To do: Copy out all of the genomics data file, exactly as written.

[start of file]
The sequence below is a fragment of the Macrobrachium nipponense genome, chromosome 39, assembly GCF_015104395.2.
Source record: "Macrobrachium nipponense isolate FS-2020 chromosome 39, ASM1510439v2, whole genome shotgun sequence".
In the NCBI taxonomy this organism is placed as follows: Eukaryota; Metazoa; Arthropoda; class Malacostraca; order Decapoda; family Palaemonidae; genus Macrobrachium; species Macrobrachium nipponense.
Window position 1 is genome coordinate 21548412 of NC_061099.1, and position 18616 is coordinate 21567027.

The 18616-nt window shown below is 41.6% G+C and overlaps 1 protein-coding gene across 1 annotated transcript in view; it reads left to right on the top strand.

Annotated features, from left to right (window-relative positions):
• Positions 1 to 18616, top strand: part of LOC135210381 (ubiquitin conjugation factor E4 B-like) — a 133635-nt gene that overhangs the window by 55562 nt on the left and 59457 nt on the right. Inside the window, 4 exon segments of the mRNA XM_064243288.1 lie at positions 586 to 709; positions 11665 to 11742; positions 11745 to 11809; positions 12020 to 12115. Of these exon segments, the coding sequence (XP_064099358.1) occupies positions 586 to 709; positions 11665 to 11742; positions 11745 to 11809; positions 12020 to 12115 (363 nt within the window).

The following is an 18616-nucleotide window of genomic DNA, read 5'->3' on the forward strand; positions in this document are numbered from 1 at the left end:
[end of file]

The sequence below is a fragment of the Macrobrachium nipponense genome, chromosome 39, assembly GCF_015104395.2.
Source record: "Macrobrachium nipponense isolate FS-2020 chromosome 39, ASM1510439v2, whole genome shotgun sequence".
In the NCBI taxonomy this organism is placed as follows: Eukaryota; Metazoa; Arthropoda; class Malacostraca; order Decapoda; family Palaemonidae; genus Macrobrachium; species Macrobrachium nipponense.
Window position 1 is genome coordinate 21548412 of NC_061099.1, and position 18616 is coordinate 21567027.

The 18616-nt window shown below is 41.6% G+C and overlaps 1 protein-coding gene across 1 annotated transcript in view; it reads left to right on the top strand.

Annotated features, from left to right (window-relative positions):
• Positions 1 to 18616, top strand: part of LOC135210381 (ubiquitin conjugation factor E4 B-like) — a 133635-nt gene that overhangs the window by 55562 nt on the left and 59457 nt on the right. Inside the window, 4 exon segments of the mRNA XM_064243288.1 lie at positions 586 to 709; positions 11665 to 11742; positions 11745 to 11809; positions 12020 to 12115. Of these exon segments, the coding sequence (XP_064099358.1) occupies positions 586 to 709; positions 11665 to 11742; positions 11745 to 11809; positions 12020 to 12115 (363 nt within the window).

The following is an 18616-nucleotide window of genomic DNA, read 5'->3' on the forward strand; positions in this document are numbered from 1 at the left end: